Cabazitaxel, injection set containing 1 single use vial concentrate for I.V. infusion, 60 mg (anhydrous) in 1.5 mL with diluent, Jevtana® - November 2011
Page last updated: 02 March 2012
Public Summary Document
Product: Cabazitaxel, injection set containing 1
single use vial concentrate for I.V. infusion, 60 mg (anhydrous) in
1.5 mL with diluent, Jevtana®
Sponsor: Sanofi-Aventis Pty Ltd
Date of PBAC Consideration: November 2011
1. Purpose of Application
The submission sought an Authority Required listing for treatment
of hormone refractory metastatic carcinoma of the prostate (mHRPC)
in patients previously treated with a docetaxel containing
At the July 2011 meeting, the PBAC rejected a submission for
cabazitaxel for an Authority Required listing for the treatment of
hormone refractory metastatic carcinoma of the prostate in a
patient previously treated with a docetaxel containing regimen on
the basis of a high and uncertain cost-effectiveness ratio.
For full details refer to the July 2011 Public Summary Document.
3. Registration Status
On 8 December 2011, cabazitaxel was TGA registered for the
In combination with prednisone or prednisolone is indicated for the treatment of patients with hormone refractory metastatic prostate cancer previously treated with a docetaxel containing regimen.
4. Listing Requested and PBAC’s View
Treatment of hormone refractory metastatic carcinoma of the prostate in a patient previously treated with a docetaxel-containing regimen.
The requested listing was unchanged, refer to July 2011 Public Summary Document.
5. Clinical Place for the Proposed Therapy
Refer to July 2011 Public Summary Document.
The comparator was unchanged, refer to July 2011 Public Summary
7. Clinical Trials
The clinical trials were unchanged, refer to July 2011 Public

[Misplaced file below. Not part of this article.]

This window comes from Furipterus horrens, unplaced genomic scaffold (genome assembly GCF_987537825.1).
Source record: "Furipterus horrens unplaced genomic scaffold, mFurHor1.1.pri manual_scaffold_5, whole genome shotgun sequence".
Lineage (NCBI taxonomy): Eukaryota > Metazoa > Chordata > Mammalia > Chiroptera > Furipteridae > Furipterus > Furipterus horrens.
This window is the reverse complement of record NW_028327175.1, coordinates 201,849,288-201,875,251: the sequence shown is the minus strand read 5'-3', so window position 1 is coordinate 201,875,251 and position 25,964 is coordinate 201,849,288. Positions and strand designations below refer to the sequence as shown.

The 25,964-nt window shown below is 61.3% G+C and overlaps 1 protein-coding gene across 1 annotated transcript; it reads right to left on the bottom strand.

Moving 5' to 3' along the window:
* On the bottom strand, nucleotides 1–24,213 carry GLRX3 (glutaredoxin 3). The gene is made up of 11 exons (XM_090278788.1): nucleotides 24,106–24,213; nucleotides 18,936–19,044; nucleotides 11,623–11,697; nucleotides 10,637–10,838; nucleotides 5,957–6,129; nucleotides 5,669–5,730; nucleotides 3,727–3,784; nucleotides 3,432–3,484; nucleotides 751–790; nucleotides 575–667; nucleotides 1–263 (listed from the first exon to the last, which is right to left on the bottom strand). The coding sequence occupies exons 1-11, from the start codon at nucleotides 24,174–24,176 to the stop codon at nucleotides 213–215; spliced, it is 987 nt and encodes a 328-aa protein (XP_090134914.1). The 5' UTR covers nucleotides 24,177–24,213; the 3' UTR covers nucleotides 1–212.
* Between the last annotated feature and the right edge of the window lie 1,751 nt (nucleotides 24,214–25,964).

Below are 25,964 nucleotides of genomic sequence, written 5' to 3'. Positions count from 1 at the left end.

8. Results of Trials
To address the PBAC’s concerns from July 2011, the submission
further analysed the clinical trial data.
The submission stated that no changes were made to the extrapolations for survival due to the relatively high proportion of benefit captured within trial and the good fit of the Weibull curve to the observed data.
The submission stated that most of the survival benefit attributed to cabazitaxel in the economic evaluation was observed during the clinical trial period (“within-trial”). With approximately 75% of the survival benefit captured within the trial (3.18 months/4.26 months ≈ 0.75) and therefore 25% of the survival benefit for cabazitaxel was derived from beyond the trial period (1.08 months/4.26 months).
The submission agreed with the PBAC (from July 2011) that most of the gain with cabazitaxel is spent on the progressive disease state in the terminal or end of life phase of the disease with increased toxicity.
Of the 4.26 months overall survival advantage:
• 74% (3.14 months) is spent in the end of life phase (progressive disease)
• 17% (0.74 months) is spent free of progression but with toxicities and
• the remaining 9% (0.38 months) is spent free of progression and free of toxicity.
For PBAC’s view, see Recommendation and Reasons.
9. Clinical Claim
The clinical claim was unchanged, refer to July 2011 Public
10. Economic Analysis
The submission offered an updated price proposal and provided an
updated economic evaluation which tested the impact of wider use of
G-CSF based on the TROPIC trial.